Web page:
Dwight Peck's personal website

Marlowe Peck enters the Caves of Naye

Les Grottes de Naye were at one time filled with ice. The entire hollowed-out-limestone mountain called the Rochers de Naye, looming above Montreux on Lac Léman [Lake Geneva] in Switzerland, was a big glacier icebox. Then in about 1895 a know-it-all professor from the University of Lausanne got permission to knock out a thin wall at the base of the cliff, and LO! within 20-odd years, most of the ice went bye-bye and we got a limestone honeycomb. So people started to explore a bit and established a neat but muddy/icy route through the thing, a path that begins at the bottom of the cliffs and winds upward to an opening on a ledge about halfway up the face, from which one then hikes to the top.

This wonderful tourist attraction is not entirely safe, however, because sometimes non-speleological people run into difficulties in the icy passages and, occasionally, die, so in 1990 the cantonal authorities entered into a grand debate about whether to blast the entrances shut so that no one could ever enter into the caves again, or on the other hand merely to delete the caves from all the hiking signs and hiking maps so that only the cognoscenti would ever know enough to go there. And, thanks Bog, that's what they did.

And in 1992 Mlle. Marlowe Peck, age 7, decided that this was a Grotte that had to be experienced at first hand. So she went there with her dad.

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And here she is, suiting up and ready to climb into the cave entrance on the right (see general view at the bottom of this page).

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A bit doubtful at first, but then the fire of determination ignited and onward into the crawly little tunnel. . . .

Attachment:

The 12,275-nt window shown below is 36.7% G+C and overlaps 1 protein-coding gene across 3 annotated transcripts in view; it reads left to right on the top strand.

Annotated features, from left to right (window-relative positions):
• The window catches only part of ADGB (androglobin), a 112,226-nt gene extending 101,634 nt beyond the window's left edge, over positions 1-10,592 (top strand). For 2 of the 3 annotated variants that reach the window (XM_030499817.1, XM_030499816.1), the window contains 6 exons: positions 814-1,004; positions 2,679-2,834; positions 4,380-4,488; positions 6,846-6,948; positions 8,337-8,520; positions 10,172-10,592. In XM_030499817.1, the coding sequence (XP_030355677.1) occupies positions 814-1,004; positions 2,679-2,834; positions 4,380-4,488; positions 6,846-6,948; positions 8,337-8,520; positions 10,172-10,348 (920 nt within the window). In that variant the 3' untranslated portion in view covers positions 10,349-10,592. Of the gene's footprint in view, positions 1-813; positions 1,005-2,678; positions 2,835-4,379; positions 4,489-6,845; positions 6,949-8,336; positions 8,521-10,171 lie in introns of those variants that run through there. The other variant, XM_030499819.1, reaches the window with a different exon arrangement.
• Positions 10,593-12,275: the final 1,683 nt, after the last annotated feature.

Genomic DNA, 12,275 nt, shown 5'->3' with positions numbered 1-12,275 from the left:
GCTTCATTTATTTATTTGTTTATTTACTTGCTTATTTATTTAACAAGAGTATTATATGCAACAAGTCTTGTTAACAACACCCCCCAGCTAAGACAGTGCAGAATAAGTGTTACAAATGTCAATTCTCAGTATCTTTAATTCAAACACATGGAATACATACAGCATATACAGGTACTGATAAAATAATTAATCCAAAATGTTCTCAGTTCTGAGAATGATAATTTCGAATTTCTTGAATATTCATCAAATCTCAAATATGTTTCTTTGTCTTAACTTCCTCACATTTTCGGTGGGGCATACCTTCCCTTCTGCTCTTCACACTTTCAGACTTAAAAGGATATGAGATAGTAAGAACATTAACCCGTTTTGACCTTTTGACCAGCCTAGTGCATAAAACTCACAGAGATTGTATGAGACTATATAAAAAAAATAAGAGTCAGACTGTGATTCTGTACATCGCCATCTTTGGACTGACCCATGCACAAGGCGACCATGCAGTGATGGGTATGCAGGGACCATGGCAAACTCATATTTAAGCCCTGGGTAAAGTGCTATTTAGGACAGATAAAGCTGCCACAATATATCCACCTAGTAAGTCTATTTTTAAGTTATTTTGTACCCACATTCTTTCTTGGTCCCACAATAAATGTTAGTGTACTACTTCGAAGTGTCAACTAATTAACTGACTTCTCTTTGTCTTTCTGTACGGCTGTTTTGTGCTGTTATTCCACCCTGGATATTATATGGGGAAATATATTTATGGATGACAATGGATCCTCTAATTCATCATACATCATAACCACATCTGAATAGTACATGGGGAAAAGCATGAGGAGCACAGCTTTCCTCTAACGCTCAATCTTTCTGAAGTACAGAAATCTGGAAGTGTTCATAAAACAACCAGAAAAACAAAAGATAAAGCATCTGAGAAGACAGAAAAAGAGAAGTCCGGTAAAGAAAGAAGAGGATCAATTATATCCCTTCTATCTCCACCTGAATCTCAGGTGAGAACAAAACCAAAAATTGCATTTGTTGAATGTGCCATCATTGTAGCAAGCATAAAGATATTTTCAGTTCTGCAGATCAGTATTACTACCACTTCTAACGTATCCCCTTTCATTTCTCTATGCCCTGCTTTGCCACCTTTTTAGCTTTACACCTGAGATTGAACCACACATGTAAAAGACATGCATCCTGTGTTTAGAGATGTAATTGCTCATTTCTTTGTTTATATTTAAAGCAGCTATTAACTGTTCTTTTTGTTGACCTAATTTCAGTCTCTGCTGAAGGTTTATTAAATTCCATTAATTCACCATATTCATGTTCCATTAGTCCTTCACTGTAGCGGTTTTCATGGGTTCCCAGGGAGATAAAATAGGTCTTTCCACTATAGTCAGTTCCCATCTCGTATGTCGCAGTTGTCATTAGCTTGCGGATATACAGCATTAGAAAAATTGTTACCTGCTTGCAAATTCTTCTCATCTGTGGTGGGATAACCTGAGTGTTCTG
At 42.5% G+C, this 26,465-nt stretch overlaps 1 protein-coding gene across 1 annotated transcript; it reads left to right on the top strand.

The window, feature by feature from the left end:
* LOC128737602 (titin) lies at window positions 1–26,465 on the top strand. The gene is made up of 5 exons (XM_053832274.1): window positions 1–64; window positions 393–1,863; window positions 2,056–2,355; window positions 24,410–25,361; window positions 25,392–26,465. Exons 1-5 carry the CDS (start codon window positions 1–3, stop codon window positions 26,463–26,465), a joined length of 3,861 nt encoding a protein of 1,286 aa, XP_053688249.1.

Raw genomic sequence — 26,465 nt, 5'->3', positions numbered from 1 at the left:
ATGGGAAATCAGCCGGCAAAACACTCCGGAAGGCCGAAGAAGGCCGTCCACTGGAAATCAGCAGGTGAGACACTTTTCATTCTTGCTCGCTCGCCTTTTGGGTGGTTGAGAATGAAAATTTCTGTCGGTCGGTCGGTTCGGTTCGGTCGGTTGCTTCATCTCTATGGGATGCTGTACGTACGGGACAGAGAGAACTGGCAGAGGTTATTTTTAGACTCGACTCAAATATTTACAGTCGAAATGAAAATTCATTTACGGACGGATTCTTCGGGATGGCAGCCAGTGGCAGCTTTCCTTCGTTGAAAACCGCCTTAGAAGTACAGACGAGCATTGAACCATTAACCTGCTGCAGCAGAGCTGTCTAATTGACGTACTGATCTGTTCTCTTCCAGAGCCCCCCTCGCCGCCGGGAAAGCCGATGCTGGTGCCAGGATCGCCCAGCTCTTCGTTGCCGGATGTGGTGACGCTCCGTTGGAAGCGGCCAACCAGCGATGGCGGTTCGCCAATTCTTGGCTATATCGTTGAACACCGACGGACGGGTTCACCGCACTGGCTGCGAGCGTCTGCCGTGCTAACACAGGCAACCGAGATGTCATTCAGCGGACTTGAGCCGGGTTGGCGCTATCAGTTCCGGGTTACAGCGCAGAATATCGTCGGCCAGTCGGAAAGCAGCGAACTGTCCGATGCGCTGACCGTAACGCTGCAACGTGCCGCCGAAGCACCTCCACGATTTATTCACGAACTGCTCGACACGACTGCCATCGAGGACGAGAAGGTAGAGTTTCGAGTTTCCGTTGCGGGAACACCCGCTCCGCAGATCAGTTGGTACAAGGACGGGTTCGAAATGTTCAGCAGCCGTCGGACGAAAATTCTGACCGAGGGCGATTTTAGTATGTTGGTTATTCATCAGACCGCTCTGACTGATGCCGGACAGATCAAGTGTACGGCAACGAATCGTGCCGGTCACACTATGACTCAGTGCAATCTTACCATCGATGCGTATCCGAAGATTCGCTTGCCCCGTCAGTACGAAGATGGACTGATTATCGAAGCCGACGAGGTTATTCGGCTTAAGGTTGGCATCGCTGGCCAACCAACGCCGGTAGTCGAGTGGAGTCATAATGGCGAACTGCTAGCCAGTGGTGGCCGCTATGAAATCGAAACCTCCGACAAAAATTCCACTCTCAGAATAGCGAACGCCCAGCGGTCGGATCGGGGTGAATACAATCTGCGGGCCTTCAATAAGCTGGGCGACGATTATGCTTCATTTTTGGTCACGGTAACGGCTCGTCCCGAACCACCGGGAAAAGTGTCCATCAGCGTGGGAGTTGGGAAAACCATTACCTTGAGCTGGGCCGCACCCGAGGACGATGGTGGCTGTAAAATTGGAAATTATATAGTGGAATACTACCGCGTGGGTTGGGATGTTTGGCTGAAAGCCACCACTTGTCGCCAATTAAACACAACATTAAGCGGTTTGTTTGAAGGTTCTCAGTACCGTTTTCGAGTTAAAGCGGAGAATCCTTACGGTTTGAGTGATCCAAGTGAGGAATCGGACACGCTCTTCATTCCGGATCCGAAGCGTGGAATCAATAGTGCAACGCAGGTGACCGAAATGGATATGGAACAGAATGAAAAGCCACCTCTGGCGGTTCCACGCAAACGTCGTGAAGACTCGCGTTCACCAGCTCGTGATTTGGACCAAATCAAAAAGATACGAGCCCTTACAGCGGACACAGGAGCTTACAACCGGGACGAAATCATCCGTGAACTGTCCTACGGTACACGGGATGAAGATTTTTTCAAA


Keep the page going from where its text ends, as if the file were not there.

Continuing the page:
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The wee-little cross-country ski gloves are not up to the task. We'll be needing better gloves.

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Marlowe proceeds out of the crawly tunnel and into the first chamber, where she could stand up and pose for her Fond Papa's camera.

And then, heading back into the innermost secret recesses of this formerly glaciated mountain. Gulp!!

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And after a very crowded narrow bit, the route starts upward.

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A century-old iron railing

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"Hi Mom!"

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The Explorer with the muddy butt

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Little reflectors nailed to the walls from time to time help to lead the way along.

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Marlowe climbs a bit, and gets her arm tucked the wrong way round the rope.

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Out at the top, and up to the top of the cliff, taking a leisurely lunch under a big red sign warning people not to try to wiggle through the caves without big boots, monster headlamps, and a lot of insurance.

Back at the bottom of the caves, Fond Papa says, "Nice going, Marlowe".

This scene some years earlier shows the lower entrance to the Grottes de Naye (red dot) and exit (green dot), with a walk up the snowfield to the top of the ridge (yellow dot).

[It appears that, since the time of these photos, the authorities have laid on some chains and ladders to create an external route, presumably between the green and red dots. If we go back there soon, we'll return with some updated photos.]

In this scene from 1980, the bottom entrance is hidden behind the scree field at bottom right, the green dot indicates the exit on a small ledge halfway up the cliff, and the orange dot shows the top of the ridge.

Is there really an external route now? Let's go find out.

Grottes de Naye

Marlowe Peck's trip through the caves, 1992

Dr Pirri's trip through the caves, 2003

Highlights of various other trips, 1980-2003

Feedback and suggestions are welcome if positive, resented if negative, . All rights reserved, all wrongs avenged. Posted 29 October 1999, revised 7 April 2008, 7 February 2014.

Marlowe Tyson Peck